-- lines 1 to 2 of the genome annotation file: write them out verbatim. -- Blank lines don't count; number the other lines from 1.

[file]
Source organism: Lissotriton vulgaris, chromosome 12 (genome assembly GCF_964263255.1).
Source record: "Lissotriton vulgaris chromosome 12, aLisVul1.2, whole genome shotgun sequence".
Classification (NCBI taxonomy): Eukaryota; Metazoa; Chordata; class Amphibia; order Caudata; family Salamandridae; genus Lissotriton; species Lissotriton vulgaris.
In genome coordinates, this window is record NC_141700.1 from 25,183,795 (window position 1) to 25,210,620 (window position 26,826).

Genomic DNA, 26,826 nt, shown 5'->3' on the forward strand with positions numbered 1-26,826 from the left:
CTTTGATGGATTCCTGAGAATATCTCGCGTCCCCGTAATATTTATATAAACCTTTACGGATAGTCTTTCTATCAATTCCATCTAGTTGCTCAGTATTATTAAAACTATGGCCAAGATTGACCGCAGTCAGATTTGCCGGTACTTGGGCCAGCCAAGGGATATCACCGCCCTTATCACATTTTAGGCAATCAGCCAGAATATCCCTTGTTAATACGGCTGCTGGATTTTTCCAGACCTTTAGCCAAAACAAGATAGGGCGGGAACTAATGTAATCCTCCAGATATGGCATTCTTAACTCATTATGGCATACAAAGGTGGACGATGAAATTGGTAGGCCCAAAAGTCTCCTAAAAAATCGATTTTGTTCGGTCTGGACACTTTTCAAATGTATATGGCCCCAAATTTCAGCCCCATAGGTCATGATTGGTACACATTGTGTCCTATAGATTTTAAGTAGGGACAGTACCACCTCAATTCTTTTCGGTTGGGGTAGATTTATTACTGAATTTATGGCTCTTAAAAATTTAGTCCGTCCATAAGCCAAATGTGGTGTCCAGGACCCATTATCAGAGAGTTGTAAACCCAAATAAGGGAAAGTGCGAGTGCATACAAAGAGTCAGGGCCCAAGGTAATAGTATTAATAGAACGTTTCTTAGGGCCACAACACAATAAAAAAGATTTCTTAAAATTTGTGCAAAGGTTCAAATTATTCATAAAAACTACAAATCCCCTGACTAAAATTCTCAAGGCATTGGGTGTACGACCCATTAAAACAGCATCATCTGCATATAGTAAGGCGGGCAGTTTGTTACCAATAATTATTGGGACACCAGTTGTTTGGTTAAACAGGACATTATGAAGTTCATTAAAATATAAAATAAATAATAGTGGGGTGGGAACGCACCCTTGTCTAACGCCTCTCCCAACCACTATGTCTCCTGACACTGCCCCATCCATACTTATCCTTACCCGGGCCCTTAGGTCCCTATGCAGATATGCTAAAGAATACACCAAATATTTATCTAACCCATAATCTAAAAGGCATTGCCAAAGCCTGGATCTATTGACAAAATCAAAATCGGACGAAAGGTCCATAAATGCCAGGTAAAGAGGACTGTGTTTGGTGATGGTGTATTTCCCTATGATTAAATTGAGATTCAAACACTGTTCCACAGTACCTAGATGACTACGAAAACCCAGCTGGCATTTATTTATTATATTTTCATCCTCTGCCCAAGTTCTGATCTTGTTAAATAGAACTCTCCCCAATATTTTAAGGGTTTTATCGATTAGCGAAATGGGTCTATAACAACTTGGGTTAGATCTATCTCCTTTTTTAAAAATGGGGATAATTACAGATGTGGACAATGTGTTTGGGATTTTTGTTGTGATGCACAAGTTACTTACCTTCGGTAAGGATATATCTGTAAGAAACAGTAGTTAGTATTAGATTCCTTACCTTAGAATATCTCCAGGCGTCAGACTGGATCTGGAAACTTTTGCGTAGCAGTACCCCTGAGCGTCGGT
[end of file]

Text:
Source organism: Lissotriton vulgaris, chromosome 12 (genome assembly GCF_964263255.1).
Source record: "Lissotriton vulgaris chromosome 12, aLisVul1.2, whole genome shotgun sequence".